How to Build and Maintain Culture with a Remote or Hybrid Workforce
After COVID-19 forced organizations to go remote last year, many business leaders recognized that remote work, though it may have had its initial challenges, was actually beneficial for their teams. Both employees and employers saw benefits, ranging from increased productivity to happier, healthier workers. Many organizations are now determining what the “new normal” should look like for both remote and hybrid schedules.
The shift to remote working offers an avenue to rethink culture, boost morale, and increase productivity, but only if companies can navigate the potential headaches as well. Here are some best practices for building and maintaining your company's culture with a remote or hybrid workplace model:
1. Remember to foster a positive work culture.
Your organization has a unique culture with core values that attracted your employees to join your team. Just because your team is dispersed it doesn’t mean that your office culture and those core values aren’t still relevant. Be careful not to lose what makes your culture special. Find ways to foster your culture through purposeful connections and regularly scheduled team meetings. Keep the organization’s core values at the forefront of all you do! Being intentional about your positive work culture will not only help your employees feel connected to the organization, but also to their teammates who have shared values and goals.
2. Recognize unique personalities.
Every organization is made up of hardworking individuals who contribute to the bigger picture. As leaders, we can often set our main focus on the common goals and the team as a whole, but lose sight of the individual. It’s also important to remember that each team is comprised of different individuals with unique strengths, challenges, and personalities. When teams or individual workers are in a remote setting, it’s easier for us to forget this. Remembering to connect with team members individually and making sure your team members are connecting with each other is important. It will allow your employees to utilize the unique strengths of one another, functioning even better as a team.
Most often when your entire team is in the office, your employees are communicating frequently. With remote work, team members are no longer popping over into someone’s office, chatting during a coffee break in the breakroom, or going to lunch together. The communication channels are reduced and that is why it is critical to overcommunicate in a remote or hybrid setting. This includes one on one meetings, team meetings, quick instant message conversations, and casual conversations making sure to frequently communicate expectations, progress, and deadlines, but also to connect as human beings. Some of the teams we work with have scheduled weekly Zoom times just for connecting and catching up. Research shows teams who take the time communicate frequently, openly, and honestly have better success than those who do not.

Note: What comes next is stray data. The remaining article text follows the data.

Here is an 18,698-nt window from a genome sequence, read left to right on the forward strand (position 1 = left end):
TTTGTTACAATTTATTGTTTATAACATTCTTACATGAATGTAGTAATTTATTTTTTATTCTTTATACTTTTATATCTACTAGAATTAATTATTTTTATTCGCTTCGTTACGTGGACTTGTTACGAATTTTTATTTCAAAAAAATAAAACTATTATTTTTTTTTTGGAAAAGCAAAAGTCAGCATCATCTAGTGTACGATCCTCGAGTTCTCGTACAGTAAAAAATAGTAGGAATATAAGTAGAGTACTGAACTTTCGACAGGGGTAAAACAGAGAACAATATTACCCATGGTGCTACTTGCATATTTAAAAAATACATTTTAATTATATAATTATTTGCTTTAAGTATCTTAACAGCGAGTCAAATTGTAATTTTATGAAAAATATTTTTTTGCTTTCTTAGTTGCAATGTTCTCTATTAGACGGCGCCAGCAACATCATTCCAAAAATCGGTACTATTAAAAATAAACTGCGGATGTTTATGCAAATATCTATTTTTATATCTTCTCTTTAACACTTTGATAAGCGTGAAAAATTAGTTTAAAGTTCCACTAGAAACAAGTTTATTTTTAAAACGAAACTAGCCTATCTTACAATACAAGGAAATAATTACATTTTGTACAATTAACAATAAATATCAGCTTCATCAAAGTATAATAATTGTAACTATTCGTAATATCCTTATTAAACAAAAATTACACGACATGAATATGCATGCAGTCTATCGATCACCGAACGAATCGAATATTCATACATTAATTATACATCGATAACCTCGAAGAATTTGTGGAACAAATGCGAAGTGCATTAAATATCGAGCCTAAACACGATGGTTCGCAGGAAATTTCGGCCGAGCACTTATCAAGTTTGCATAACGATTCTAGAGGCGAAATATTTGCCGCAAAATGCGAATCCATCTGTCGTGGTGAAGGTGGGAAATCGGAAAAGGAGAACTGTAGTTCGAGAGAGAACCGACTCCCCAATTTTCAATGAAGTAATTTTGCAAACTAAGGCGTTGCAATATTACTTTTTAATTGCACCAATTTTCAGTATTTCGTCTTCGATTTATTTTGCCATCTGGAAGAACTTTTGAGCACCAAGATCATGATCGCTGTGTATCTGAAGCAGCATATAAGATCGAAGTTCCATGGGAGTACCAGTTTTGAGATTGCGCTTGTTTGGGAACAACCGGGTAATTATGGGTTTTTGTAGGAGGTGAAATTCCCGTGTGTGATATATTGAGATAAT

4. Work as a team.
Many organizations noticed an increase in productivity when switching to a remove or hybrid model. With reduced commutes and less distractions than in a typical office setting, employees were able to work longer and more intentionally. However, working in a physical location away from peers and superiors can also make team members feel like they are on an island. This can lead to siloed decision-making. Prioritizing teamwork and again having frequent, open communication channels allows teams to better work together toward their common goals.
We are still learning about remote and hybrid business models, but one thing we do know is that for many companies, remote working is here to stay. If you’re trying to find ways to keep your team ingrained in your organizational culture, following the tips above should give you a good place to start!
Wishing your team success in a remote or hybrid setting,